Sunday, July 29, 2007

Twenty two years and counting

Summary: This Sunday's New York Times carried a story about director Leon Ichaso in its Arts & Leisure section. Though far from being a household name, Ichaso may gain increased recognition when his new movie, "El Cantante," opens Friday. Even so, the promise filmmakers such as Ichaso once represented remains largely unfulfilled. Blame Hollywood.

"El Cantante" stars Marc Anthony and Jennifer Lopez in a music-filled dramatization of the short, ruined life of singer Hector Lavoe. The Puerto Rican-born Lavoe died in 1993, a victim of AIDS contracted through the needles he used to feed a massive drug habit. Anthony plays Lavoe, and Lopez portrays his wife, Puchi.

Despite its obvious star power, I'd be surprised if "El Cantante," which got some play at last year's Toronto International Film Festival, causes much of a stir. A tired conceit frames the story: A documentary crew interviews Puchi for a film about her late husband. The movie's mixture of overheated drama and hot music may not be enough to propel it to the upper registers of box-office performance.

But that's not where I'm going with this. The Times' story caught my eye because of a small, on-set photograph of Ichaso looking into a camera. Thicker of girth and considerably more leonine than I remembered, Ichaso now has something of the air of an old warrior about him -- or so it seemed to me. I first encountered Ichaso in 1985 when his brash new movie, "Crossover Dreams," emerged as one of the hottest films in that year's New Directors/New Films Series from Lincoln Center. He's now 58.

In '85, Ichaso traveled to Denver, where I live, to talk about his movie. I remember him as a lean, energized guy who dreamed of opening the movies to new voices. Specifically, he talked about wanting to make a movie out of "Carlito's Way," a gritty novel by Edwin Torres, who at the time was a judge in New York. (A decade later, "Carlito's Way" hit the screen, only directed by Brian DePalma and starring Al Pacino.)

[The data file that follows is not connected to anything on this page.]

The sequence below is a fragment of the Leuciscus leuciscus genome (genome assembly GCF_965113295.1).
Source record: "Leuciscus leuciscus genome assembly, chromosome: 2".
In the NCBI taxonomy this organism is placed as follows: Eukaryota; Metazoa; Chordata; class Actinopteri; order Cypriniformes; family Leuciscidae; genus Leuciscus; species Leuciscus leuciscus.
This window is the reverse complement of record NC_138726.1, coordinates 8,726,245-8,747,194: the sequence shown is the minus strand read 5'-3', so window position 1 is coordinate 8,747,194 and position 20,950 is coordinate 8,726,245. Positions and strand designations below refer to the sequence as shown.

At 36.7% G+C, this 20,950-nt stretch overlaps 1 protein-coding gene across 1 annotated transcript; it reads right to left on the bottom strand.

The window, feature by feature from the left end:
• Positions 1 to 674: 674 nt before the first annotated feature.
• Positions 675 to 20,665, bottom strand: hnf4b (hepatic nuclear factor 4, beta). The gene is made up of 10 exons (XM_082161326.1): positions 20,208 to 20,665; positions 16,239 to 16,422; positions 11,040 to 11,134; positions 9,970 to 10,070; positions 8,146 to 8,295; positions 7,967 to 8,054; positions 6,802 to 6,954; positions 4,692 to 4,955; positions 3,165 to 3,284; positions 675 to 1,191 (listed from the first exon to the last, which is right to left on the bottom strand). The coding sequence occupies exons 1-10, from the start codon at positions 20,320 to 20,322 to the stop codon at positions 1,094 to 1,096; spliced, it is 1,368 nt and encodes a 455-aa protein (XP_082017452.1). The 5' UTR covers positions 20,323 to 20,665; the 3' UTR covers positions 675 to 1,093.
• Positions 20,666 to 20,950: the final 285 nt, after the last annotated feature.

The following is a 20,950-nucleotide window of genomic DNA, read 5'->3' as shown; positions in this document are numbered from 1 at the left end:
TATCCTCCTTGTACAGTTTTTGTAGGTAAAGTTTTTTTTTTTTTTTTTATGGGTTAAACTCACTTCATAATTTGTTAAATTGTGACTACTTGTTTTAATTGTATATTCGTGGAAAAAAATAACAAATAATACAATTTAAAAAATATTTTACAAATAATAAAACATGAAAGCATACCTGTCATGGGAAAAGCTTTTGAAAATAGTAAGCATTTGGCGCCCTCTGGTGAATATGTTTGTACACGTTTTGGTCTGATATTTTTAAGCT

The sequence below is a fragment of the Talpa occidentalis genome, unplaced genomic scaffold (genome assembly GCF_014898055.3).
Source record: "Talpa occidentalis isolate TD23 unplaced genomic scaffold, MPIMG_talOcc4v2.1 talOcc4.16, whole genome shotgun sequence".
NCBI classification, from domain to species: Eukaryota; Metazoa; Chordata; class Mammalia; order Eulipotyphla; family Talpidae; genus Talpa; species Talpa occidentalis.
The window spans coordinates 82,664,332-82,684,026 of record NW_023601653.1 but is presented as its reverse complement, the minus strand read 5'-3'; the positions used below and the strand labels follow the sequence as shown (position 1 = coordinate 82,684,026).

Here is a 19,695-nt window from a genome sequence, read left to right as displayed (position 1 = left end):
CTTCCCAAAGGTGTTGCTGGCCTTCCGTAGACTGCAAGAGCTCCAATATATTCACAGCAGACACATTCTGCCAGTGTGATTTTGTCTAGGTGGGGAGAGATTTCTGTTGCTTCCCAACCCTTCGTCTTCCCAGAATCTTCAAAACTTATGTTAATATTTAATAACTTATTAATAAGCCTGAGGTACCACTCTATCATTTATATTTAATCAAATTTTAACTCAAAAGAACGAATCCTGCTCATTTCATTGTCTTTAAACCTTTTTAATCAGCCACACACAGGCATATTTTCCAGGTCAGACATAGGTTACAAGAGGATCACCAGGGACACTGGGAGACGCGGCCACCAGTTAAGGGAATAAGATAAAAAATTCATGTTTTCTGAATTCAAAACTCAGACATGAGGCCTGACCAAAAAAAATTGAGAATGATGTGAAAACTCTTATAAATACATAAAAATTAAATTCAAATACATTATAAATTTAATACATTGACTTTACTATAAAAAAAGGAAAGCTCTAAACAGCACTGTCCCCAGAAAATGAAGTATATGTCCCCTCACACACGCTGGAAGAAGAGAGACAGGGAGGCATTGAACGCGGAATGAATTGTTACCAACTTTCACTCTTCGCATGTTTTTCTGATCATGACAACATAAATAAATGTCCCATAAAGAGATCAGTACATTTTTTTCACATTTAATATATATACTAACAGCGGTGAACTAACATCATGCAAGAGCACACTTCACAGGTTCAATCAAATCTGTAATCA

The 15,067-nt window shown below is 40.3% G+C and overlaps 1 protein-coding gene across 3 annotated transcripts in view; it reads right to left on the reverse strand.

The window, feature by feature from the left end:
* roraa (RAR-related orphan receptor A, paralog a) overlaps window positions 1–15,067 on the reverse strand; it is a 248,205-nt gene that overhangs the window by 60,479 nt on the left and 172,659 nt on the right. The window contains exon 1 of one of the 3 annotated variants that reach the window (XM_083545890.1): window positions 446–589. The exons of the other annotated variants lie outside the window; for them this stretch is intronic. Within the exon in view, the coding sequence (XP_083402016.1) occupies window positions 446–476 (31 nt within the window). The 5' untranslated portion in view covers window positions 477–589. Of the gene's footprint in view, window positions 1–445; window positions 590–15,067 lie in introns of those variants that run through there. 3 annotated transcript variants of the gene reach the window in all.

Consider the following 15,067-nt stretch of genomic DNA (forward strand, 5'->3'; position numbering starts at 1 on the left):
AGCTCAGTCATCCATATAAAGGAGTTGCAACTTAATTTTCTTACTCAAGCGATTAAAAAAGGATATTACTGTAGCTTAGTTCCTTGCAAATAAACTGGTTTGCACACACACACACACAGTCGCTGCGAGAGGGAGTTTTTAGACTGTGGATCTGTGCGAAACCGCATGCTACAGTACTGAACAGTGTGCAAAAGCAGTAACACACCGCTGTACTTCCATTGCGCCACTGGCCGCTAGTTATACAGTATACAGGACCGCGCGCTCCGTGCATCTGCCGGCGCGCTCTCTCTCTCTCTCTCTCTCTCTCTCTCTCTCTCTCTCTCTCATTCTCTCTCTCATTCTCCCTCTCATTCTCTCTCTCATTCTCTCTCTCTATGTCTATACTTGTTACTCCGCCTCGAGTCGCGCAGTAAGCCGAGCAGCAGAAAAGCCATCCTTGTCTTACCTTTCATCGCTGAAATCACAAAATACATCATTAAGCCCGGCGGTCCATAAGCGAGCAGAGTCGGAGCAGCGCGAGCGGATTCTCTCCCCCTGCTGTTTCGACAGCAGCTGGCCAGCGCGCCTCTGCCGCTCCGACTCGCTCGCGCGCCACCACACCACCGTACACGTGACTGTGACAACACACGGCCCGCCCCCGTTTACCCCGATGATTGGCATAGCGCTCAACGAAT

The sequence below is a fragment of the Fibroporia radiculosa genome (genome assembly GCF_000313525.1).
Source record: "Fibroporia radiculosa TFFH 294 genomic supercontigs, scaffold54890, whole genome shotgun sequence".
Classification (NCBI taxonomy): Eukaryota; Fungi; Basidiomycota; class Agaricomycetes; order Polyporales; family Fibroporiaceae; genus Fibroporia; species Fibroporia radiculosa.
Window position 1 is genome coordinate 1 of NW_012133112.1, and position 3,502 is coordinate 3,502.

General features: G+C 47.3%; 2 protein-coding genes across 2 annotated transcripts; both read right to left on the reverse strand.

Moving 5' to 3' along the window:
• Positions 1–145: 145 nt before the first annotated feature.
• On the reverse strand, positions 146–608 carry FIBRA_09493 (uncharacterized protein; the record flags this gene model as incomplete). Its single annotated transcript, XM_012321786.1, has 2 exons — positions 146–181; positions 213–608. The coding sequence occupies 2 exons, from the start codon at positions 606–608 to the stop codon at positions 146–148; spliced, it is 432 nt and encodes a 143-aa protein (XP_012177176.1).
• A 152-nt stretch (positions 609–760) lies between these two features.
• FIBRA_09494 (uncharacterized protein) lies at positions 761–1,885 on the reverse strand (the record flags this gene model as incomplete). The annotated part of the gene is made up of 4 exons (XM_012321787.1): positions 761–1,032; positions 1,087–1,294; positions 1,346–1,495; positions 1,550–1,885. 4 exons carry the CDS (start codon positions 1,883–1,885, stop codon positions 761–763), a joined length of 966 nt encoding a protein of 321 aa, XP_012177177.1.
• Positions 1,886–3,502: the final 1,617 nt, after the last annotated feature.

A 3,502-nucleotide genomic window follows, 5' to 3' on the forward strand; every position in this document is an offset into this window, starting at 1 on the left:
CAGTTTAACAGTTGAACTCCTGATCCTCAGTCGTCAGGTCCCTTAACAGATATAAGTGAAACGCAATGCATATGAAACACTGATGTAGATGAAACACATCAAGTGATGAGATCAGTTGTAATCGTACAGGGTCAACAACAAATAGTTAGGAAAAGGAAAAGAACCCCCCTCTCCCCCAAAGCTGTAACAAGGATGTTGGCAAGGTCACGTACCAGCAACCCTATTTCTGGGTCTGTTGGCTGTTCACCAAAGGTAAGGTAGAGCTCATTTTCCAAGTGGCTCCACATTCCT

Fittingly, "Crossover Dreams" dealt with rising and dashed hopes: It told the story of a salsa singer played by Panamanian star Reuben Blades, who at the time was not a high-profile singer/actor in the U.S. Blades established himself as a big-screen personality playing Rudy Veloz in Icahso's film, which was set in Spanish Harlem.

Since then, the Times' story pointed out, the Cuban-born Ichaso has worked a bunch (TV and movies) and been married twice. He also has hung onto the hope that something might break big for him, although he's been through enough to know that such expectations easily can be reduced to a smoldering pile of ashes.

I don't think I would have recognized Ichaso had I run into him on the street. More than 20 years have passed since I met him, and if his promise has not entirely been fulfilled, neither has the promise that movies would learn to accommodate new voices, bringing the creative energy of true diversity to Hollywood.

It's not that there's been no movement; it's that there hasn't been nearly enough. The moment still remains ripe for Hollywood to do the right thing -- and, in so doing, breathe a little life into its withering limbs.

If Anthony and Lopez, who'll be touring together beginning in September, don't set the world on fire with this film, I can't say I really care. I do, however, hope that 22 years from now, some journalist doesn't see a picture made by some hot new Hispanic director and wonder whether he or she will be able to blow open industry doors that too often seem to be made of lead.

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